In a country where our fixed wifi connection runs as well as the government that installed it, ‘smart’ products that rely on its infrastructure are bound to face issues. Unfortunately, my first two weeks using the new Google Home Max was full of ups and downs, through no fault of its own, which is a shame considering how well it performs as a speaker.
Out of the box, the Google Home Max is an absolute breeze to position and set up, a weighty shell resting on a soft magnetised base and buzzing to life within minutes of powering it on. Using the Google Home App, and logged into your preferred Google account, training your voice takes 30 seconds and once you’ve linked your default music player, you’re ready to rock and roll.
One up and running, the speaker uses its smarts to establish where in the room it’s sitting, and how the sound is reverberating to make adjustments and deliver optimised sound relative to its position, and there’s no denying it sounds absolutely epic.
The set up was so simple that I thought, this Google Home Max is surely too good to be true, so I spent the next hour barking requests at it. While it handled questions like, ‘Where can I get Ramen tonight?’ and ‘How long will it take me to walk to Herbert St in St Leonards?’ roughly 80% of the time, when it came to my musical wish list, it continued shut me down, asking for more information through the app.
For a first timer using Google Assistant technology, I found it incredibly frustrating, especially after watching it work flawlessly in the demonstration at Google HQ in Sydney the day before. The presentation had, however, been asking Google Home Max to play music on Youtube so I assumed it must have been the product’s relationship with my preferred music player, Spotify, that was hindering it from working. After working out that the device was intermittently capable of reading me recipes, giving me weather forecasts and telling me how many Oscar nominations Daniel Day-Lewis had received, I reverted to casting music via the Spotify app, sufficiently defeated.
I knew I had to get to the bottom of it before I could write a review, so I contacted Google and days later had it set up in our office on a phone call from the US with one of the Google Home Max engineers. And just like that, it was working, handling Spotify commands like an eager intern and Googling things without fail. Perhaps it was an issue with the router or the fact that Crows Nest, a suburb 1km from Sydney’s CBD receives internet speeds Congolese communities would find amusing.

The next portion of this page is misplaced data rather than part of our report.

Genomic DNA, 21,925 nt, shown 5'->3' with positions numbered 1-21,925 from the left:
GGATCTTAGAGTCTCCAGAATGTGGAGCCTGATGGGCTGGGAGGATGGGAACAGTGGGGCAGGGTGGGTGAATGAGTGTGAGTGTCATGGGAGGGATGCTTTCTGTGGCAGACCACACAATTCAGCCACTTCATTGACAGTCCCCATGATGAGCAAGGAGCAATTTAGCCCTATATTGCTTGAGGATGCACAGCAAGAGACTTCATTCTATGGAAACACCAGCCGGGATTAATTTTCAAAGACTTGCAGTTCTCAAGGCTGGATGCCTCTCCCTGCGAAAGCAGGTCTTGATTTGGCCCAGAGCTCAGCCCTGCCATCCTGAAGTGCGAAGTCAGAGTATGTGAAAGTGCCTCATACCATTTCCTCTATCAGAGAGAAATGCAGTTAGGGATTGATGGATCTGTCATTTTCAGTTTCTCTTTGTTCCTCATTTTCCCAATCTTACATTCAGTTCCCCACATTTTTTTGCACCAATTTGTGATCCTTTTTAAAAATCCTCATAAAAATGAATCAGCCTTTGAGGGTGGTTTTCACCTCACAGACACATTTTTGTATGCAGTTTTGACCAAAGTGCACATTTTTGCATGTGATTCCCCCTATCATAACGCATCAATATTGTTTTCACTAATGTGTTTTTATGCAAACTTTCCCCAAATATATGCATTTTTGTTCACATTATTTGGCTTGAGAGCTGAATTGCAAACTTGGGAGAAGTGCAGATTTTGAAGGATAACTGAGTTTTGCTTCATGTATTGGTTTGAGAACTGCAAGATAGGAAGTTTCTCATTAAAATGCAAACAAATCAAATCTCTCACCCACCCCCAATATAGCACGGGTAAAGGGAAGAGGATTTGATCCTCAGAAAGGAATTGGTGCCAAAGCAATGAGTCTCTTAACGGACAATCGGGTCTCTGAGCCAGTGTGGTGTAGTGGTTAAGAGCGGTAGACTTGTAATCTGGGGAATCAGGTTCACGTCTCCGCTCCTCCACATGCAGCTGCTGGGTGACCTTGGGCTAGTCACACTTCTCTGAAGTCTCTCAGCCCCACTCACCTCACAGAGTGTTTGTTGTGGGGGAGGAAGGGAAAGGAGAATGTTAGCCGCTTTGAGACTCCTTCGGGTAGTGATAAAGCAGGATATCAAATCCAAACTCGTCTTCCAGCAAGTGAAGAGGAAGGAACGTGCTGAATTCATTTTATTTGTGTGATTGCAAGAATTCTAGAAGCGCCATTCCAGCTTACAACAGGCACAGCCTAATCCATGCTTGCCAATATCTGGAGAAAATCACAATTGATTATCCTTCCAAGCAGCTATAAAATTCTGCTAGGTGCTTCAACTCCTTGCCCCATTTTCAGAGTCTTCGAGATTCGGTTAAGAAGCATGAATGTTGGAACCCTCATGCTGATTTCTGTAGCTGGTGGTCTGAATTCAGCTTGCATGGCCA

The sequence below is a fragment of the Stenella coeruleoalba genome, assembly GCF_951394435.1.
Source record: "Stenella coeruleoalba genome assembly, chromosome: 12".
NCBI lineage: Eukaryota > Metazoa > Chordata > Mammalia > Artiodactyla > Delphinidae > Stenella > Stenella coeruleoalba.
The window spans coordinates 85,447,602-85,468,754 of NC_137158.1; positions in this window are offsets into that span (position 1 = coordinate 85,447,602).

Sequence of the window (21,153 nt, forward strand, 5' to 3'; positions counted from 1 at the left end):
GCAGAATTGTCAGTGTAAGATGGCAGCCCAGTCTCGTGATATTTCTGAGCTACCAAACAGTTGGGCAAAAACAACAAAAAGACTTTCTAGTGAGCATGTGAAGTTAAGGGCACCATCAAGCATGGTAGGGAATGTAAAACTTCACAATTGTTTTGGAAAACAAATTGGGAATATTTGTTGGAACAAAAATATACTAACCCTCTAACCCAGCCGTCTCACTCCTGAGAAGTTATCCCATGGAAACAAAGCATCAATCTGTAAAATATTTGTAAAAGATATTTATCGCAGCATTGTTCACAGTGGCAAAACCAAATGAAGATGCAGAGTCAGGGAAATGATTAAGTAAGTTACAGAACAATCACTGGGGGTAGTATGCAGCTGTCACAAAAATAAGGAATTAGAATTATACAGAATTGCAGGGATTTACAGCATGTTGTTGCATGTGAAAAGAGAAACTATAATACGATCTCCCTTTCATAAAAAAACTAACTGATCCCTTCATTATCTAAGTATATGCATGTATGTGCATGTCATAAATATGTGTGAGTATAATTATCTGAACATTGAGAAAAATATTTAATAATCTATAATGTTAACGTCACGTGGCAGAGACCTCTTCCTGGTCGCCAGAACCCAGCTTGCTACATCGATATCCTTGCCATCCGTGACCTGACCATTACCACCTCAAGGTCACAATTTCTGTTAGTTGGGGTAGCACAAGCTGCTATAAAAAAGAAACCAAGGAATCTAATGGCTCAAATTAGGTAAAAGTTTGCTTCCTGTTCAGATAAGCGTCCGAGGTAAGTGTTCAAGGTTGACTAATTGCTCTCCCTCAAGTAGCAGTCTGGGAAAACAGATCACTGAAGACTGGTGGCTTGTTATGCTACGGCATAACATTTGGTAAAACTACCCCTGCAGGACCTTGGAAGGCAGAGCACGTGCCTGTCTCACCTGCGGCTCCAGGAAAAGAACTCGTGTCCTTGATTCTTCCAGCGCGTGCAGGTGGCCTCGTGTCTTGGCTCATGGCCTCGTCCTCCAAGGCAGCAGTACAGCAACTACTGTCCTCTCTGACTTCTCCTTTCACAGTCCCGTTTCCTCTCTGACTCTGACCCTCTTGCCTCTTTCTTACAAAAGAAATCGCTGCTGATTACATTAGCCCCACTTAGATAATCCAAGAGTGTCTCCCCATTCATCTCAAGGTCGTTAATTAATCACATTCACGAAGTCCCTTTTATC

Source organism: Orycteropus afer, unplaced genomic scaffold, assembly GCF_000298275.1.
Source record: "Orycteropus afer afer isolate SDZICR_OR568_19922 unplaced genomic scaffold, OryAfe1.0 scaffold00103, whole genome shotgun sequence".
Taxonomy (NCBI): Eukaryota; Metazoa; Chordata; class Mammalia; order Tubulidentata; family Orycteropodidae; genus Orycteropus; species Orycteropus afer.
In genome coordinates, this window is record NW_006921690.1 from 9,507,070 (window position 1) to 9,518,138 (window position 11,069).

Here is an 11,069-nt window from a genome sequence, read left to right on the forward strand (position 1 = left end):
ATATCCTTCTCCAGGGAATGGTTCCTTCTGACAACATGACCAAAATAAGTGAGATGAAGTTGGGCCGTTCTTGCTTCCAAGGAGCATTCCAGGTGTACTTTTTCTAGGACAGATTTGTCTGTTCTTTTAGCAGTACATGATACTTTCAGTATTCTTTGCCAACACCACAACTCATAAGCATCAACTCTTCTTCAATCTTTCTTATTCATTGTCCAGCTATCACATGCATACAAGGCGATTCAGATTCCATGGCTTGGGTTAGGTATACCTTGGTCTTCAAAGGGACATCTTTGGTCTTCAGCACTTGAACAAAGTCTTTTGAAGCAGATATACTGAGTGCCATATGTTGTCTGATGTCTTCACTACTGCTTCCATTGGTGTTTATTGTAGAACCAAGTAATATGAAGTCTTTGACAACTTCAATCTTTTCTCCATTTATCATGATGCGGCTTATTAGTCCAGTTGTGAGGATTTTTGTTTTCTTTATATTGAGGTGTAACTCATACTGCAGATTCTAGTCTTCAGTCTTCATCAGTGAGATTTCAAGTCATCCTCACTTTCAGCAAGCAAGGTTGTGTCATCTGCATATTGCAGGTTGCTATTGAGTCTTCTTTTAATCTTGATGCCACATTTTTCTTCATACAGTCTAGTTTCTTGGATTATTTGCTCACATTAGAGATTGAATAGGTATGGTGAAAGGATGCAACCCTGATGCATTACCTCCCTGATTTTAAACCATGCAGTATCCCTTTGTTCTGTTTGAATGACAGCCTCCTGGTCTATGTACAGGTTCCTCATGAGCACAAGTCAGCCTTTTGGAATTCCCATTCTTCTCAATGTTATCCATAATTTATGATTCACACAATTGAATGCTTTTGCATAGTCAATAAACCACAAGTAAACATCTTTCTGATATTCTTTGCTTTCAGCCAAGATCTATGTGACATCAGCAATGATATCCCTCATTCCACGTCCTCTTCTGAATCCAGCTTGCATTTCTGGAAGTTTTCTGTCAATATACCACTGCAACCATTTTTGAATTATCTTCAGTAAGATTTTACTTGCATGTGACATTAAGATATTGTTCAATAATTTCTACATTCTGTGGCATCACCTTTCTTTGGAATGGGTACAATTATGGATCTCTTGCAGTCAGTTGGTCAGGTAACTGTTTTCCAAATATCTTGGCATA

Finally, I was able to enjoy my Google Home Max, not as an assistant but as a speaker, via wifi or Bluetooth – the least fidgety Bluetooth connection I’ve ever used I should add. And this my friends is why you should buy it. Not only can it suggest steak restaurants for lunch, or tell you how old Donald Trump is, it plays music with a level of quality even the most fastidious audiophile would appreciate. The sound is rich, layered and powerful and despite the volume can always hear your voice, “Hey Google, turn it down”, or when everyone’s sitting peacefully in the office, “Hey Google, turn it up to the max”. And if voice commands aren’t your thing, you can slide your finger across the invisible touch controls atop the undeniably handsome and unobtrusive unit.
As an owner of a pair of Focal’s finest floor standing speakers, I’m beyond impressed by the performance of Google Home Max as a speaker, with custom tweeters perched above dual 4.5-inch woofers providing enough bass and clarity to satisfy cinema and House music fanatics alike. When it’s linked to a powered turntable and a second Google Home Max speaker, which it can obviously do, the soundscape intensifies again, delivering an off the shelf Hifi package that is hard to go past at the price.
Forget for a minute that this smart speaker is called Google Home Max, and imagine it just as a speaker called the ‘Home Max’ manufactured by b&O, Audiopro or Sonos, because, at the end of the day, that’s what we’re dealing with – a top-shelf audio product with a handy assistant built in. At $549, I can’t imagine why you’d look elsewhere for a total home speaker solution.
Google provided a device for review.